Director Sion Sono Exposes the Depravity of Modern Japan
PHOTO COURTESY OF OLIVE FILMSGuilty of Romance
A mainstay of the international festival circuit for well over a decade now, poet-turned-filmmaker Sion Sono is something of a stranger to Los Angeles: Only a handful of his movies has been released here despite courting acclaim and controversy elsewhere around the world. Guilty of Romance and Himizu — which are receiving a joint, one-week run at Cinefamily after making the festival rounds in 2011 — are thus long-overdue newcomers.
To acquaint you with some of his best-known films, a brief primer: Suicide Club opens on a group of 54 schoolgirls cheerfully throwing themselves in front of an oncoming subway car before it gets really weird; the four-hour Love Exposure blends a group of cultists with the apparent art of up-skirt photography; and Cold Fish is about a tropical fishmonger-cum–serial killer. Ghastly endeavors all, but made with such panache that they're compelling even when they're disgusting.
It may come as a surprise, then, that Himizu is as sedate as it is. Sono's post-Fukushima examination of his native Japan grapples with the difficulties of coming of age in a stifled nation and frequently returns to the final lines of a 15th-century poem by François Villon: "I know death who devours all. I know all — save for myself." Sono co-opts these repeated lines as both a mantra for his characters and a sort of alternate national anthem for a country in transition.
Fifteen-year-old Sumida is repeatedly told to dream big, to meet his unique-flower potential; neither the high nor the low appeals to him, however, and he aspires to nothing more than the ordinary. (This is embodied by the title, which in Japanese means mole — the sort of creature whose unremarkable existence Sumida would like to emulate.)
March 11, as the Fukushima disaster is known, exists for Sumida's elders as a life-altering watershed: the day their long-gestating problems became impossible to ignore. The two threads are linked, of course, with the national and personal being different strains of the same problem. (In this way the film is not unlike Athina Rachel Tsangari's Attenberg, which also tells of personal awakening amid a troubled national backdrop.) Himizu is occasionally heavy-handed in its delivery of its ideas — not much occurs that isn't a direct comment on either Fukushima or Sumida's growing pains — but it's also a refreshingly sensitive character study.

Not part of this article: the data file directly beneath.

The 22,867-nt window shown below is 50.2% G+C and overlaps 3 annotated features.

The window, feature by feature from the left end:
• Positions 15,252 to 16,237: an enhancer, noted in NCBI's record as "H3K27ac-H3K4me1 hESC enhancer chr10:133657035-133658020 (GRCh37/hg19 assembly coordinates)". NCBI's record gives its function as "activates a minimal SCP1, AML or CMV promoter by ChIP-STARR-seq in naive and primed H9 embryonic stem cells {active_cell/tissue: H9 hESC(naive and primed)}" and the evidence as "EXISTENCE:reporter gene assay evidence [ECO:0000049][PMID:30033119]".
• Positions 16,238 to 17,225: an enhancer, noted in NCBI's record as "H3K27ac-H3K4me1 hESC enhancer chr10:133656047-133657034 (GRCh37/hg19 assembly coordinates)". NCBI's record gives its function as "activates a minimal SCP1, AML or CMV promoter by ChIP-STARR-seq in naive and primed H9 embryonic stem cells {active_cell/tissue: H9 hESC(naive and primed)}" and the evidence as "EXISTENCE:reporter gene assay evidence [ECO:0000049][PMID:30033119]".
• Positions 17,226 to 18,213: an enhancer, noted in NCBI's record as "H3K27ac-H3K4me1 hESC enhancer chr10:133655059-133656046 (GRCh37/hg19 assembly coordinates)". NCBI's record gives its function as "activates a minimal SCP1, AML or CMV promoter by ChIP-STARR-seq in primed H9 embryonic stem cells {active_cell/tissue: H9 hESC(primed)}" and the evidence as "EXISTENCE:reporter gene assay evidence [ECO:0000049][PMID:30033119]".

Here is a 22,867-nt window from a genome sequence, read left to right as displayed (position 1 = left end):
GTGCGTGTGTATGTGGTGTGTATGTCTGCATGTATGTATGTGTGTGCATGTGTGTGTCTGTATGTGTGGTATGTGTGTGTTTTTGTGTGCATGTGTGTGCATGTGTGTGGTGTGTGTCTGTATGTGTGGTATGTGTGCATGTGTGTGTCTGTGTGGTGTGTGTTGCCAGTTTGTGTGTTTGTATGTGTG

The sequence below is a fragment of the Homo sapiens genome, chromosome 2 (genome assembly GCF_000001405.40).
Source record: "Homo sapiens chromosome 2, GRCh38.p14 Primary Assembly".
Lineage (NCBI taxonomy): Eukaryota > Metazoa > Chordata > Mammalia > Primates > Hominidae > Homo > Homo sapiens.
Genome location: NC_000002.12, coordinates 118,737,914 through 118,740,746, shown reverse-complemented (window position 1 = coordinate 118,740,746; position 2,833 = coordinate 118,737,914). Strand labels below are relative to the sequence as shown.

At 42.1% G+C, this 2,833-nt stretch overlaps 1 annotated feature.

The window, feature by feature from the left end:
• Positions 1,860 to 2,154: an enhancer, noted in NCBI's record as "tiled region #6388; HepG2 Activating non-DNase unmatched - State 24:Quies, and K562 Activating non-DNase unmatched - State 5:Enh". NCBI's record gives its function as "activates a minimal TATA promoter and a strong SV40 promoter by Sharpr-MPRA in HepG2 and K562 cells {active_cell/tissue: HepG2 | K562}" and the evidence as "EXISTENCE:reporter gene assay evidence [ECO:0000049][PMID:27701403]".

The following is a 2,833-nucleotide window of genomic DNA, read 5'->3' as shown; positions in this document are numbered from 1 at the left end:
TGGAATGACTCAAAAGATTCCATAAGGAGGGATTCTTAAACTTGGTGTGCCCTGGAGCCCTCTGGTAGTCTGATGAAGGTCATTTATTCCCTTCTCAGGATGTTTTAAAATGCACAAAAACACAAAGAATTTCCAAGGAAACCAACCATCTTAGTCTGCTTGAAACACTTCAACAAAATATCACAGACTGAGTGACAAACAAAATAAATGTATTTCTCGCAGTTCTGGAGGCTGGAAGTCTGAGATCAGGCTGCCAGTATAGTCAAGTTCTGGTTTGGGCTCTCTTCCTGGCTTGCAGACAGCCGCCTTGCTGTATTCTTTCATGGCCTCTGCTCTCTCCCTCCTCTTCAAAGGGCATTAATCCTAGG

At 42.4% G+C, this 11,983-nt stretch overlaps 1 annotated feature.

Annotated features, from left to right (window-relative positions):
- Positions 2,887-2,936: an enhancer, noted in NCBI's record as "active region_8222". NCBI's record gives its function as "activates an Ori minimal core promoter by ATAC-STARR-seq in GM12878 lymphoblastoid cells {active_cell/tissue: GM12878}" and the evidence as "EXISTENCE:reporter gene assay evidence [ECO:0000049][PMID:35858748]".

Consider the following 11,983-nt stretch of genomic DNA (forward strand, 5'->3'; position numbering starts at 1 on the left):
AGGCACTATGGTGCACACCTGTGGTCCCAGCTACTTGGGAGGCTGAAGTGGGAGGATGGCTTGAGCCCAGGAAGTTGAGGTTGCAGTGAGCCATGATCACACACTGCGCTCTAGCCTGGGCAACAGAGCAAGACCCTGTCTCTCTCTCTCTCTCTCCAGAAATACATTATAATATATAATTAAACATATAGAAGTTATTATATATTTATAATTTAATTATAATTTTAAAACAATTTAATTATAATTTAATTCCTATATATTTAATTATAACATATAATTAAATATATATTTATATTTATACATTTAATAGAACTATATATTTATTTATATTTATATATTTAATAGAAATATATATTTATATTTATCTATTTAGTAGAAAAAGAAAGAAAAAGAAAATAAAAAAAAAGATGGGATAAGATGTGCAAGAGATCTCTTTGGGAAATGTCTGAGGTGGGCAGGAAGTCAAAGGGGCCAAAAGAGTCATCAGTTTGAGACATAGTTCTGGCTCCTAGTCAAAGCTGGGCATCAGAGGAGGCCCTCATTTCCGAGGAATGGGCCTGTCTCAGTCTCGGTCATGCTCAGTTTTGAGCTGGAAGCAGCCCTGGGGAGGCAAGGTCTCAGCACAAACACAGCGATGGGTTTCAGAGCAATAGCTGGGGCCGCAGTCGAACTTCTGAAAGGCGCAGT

Guilty of Romance, the more accomplished and challenging of the two movies, begins far more disturbingly: at a crime scene involving corpses whose heads have been replaced with mannequin heads. There's some cryptic writing on the wall in what the investigating officers hope is only blood, and thus the stage is set for Sono's tale of a woman in trouble — much of it centered around an enigmatic locale known only as the Castle. ("Is it Kafka's Castle?" Izumi, our protagonist, asks in a moment that's as strangely funny as it is desperate.) Most disturbing about Izumi's semi-voluntary descent into pornography and prostitution is that nearly all of it is enabled by other women who've become more cruelly adept at surviving in their male-dominated society: They've learned that the only way to thrive is to become part of the problem, and they take up their new roles with verve and tenacity.
A passing reference to Ibsen's A Doll's House ends up being an early clue to making sense of the narrative: Being alone in her master of a husband's house for 14 hours a day doesn't suit Izumi, and so she ventures beyond her comfortable confines into the outside world. What she finds is often nightmarish and may be seen as punishment for daring to challenge the status quo, but the film seems intended as a feminist tract.
Taken together, the two make for an intriguingly complementary double feature. Where the one highlights an angry young man both struggling and refusing to come into his own, the other focuses on a once-subservient woman whose quietly domineering husband is the sort of man Sumida might grow up to be. (Sono's yen for classical music is also ever-present: Barber's "Adagio for Strings" can be heard in Himizu, while the adagietto from Mahler's Fifth Symphony plays over Guilty of Romance.)
In their own divergent ways, both are deeply troubled by — and critical of — the institutionalized repression their characters are made to navigate on a daily basis. It's this stifled, patriarchal environment that most accounts for (but doesn't excuse) the more depraved characters' lurid behavior.
None of which would matter much if Sono's directorial flourishes didn't make it clear that he's always in control (if only just barely) of his grisly material and that depiction doesn't equal endorsement. Both films toe a dangerous line — they're as bizarrely moralist as they are transgressive.
SION SONO DOUBLE FEATURE | Cinefamily | Jan. 18-24 | cinefamily.org
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